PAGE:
Since its first publication ISO 9001 went through several revisions to keep it up-to-date and to consider the changing environment and stakeholder expectations. It was first published in 1987, containing a set of requirements grouped in 20 elements for quality assurance systems. The first revision followed in 1994, introducing some minor changes like the distinction between corrective and preventive action. The revision in the year 2000 introduced a completely new concept, abandoning the element-based requirements and introducing a Quality Management Model based on a process approach. Again a revision followed in 2008 with very few changes without adding or changing requirements.
ISO 9001 is the most successful standard for management systems in the world. While in 1995 only 127,000 organizations have been certified according to ISO 9001, this number increased in 2013 to more than 1,100,000 certificates in 180 countries.
Despite the innumerous benefits obtained through an implemented quality management system based on ISO 9001 (e.g. error prevention, reduced costs through improved and more efficient processes, minimization of business risks, increased customer satisfaction, trust and reputation), a new revision of the standard was necessary again to assure that the standard is still relevant and adequate in an always faster changing world. The increasing diversity of ISO 9001 users had to be considered, not having any longer only manufacturing industries but more and more service industries and other kinds of organizations. It was also necessary to verify the impact of new developments in knowledge and technologies which changed during the last years, as well as broader user interests and changes in industry. In 2010 and 2011, ISO conducted an extensive web-based user survey, asking about the need for a revision and the future needs and interests of the standard users. The answers have been evaluated and the majority asked for changes and a review of ISO 9001.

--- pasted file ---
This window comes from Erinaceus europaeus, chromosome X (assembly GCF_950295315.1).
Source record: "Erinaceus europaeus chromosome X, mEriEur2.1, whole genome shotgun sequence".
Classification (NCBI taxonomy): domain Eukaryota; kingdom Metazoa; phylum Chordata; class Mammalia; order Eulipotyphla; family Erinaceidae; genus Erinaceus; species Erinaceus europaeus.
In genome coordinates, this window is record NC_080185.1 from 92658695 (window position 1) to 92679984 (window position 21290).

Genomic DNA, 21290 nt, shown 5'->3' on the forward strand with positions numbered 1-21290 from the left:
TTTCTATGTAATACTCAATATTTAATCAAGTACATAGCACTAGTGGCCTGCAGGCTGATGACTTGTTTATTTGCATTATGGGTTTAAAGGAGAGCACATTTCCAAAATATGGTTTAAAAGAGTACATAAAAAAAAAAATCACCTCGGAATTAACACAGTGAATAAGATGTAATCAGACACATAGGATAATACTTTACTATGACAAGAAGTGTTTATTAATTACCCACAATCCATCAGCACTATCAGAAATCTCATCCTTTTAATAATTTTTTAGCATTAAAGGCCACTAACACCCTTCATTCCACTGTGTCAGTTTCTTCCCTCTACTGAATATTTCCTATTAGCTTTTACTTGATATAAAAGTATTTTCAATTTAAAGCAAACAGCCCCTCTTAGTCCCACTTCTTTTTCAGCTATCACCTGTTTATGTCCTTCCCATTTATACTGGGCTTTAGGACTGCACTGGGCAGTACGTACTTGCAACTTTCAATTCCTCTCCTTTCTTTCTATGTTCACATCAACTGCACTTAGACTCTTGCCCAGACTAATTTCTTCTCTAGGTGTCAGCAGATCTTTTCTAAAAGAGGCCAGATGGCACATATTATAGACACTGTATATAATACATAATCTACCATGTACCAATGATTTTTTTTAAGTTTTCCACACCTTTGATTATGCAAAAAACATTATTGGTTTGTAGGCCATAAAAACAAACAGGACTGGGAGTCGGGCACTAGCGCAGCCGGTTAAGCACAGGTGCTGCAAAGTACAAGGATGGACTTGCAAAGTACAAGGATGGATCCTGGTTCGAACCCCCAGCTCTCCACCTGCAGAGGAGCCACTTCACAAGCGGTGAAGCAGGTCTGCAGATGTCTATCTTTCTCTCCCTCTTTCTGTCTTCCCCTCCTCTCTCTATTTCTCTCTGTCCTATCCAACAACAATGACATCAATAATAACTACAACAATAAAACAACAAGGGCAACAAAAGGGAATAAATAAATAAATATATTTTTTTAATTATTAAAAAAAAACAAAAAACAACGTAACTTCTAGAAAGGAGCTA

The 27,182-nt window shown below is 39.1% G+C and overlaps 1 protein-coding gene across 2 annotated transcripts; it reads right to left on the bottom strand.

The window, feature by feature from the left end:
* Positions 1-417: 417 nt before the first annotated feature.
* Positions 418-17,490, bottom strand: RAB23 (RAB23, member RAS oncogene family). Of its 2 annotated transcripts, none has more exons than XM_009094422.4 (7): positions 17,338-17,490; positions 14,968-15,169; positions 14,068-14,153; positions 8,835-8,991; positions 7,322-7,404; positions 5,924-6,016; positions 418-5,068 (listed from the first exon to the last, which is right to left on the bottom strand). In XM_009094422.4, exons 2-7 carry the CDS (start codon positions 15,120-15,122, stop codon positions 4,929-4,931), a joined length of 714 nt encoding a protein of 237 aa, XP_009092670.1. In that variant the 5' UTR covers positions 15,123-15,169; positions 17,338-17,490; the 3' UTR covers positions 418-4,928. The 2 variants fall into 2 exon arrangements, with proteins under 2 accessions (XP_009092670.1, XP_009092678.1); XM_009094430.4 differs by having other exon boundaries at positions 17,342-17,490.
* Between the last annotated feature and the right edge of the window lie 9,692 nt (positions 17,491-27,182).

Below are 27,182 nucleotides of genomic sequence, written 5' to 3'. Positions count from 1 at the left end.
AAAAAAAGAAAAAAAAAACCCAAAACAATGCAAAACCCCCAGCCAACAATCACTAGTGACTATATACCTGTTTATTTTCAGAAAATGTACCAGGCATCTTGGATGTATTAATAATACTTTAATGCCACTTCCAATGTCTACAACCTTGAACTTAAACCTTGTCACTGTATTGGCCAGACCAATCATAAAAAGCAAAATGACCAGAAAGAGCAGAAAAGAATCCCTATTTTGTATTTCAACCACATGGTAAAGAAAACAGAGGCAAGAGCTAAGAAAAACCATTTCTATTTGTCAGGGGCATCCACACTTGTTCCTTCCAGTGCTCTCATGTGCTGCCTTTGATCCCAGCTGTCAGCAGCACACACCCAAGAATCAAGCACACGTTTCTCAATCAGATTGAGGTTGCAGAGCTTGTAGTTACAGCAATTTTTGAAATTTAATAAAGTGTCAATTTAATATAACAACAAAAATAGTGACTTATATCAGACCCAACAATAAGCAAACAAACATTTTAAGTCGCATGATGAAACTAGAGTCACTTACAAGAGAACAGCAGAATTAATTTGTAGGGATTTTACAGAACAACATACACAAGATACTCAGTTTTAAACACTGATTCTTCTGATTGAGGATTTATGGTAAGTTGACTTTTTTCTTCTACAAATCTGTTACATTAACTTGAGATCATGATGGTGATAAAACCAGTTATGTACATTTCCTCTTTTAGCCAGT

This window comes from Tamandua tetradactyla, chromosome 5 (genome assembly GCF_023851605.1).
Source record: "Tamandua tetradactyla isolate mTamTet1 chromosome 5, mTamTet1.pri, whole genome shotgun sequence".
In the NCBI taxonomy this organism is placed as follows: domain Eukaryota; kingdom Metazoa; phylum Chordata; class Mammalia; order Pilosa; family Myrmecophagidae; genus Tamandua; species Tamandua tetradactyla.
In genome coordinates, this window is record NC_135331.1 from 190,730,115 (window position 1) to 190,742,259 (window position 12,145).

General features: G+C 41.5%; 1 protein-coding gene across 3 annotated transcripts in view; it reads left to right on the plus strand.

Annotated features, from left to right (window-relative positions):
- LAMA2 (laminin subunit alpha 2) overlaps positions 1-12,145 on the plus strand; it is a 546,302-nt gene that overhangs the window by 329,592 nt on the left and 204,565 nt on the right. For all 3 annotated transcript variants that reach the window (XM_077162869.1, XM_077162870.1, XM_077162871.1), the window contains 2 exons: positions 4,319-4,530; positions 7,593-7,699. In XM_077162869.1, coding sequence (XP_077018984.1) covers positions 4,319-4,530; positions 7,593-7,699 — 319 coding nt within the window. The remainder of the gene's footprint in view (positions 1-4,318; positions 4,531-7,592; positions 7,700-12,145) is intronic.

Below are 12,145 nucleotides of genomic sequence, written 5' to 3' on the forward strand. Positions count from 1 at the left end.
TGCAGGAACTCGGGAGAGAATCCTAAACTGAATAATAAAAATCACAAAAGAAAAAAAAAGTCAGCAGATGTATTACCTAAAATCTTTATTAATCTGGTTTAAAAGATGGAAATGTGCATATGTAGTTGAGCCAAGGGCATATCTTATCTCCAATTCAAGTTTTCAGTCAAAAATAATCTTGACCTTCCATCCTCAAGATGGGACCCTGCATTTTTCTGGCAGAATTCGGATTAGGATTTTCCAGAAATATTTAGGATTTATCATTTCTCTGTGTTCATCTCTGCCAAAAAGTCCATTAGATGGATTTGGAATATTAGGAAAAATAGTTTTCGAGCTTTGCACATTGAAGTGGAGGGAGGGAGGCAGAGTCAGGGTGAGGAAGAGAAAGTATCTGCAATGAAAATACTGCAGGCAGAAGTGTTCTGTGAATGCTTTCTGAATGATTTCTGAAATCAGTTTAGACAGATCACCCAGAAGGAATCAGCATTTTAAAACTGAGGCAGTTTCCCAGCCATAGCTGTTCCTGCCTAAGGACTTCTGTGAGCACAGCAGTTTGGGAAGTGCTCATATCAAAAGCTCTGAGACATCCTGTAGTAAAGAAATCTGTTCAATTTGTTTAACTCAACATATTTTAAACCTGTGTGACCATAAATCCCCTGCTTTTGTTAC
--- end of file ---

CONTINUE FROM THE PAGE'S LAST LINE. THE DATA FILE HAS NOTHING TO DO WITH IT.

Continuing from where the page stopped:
The Revision Process
In 2011 the responsible ISO committee, the Technical Committee 176, started the systematic review and decided in March 2012 to revise the standard. The revision process went through several internal draft stages and is now expected to be concluded in September 2015 with the publication of ISO 9001:2015, based on a new common structure for all ISO Management System Standards and introducing several new concepts, the most important being the so called “risk based thinking”.
High Level Structure
- Normative reference
- Terms and definitions
- Context of the organizations
- Performance evaluation
In June 2014 the most recent step was concluded and the DIS (Draft of International Standard) was published for public consultation.
New content and structure:
Even keeping in mind that the final version may still introduce some minor adjustments, now the main changes and concepts are already defined:
- It is already known that ISO 9001:2015 will have a complete new structure and core text from the so called “High Level Structure” as defined in the Annex SL of the “Consolidated ISO Supplement” of the ISO/IEC Directives.
- As one of the main content changes, the new standard will increase the requirements for top management commitment and involvement.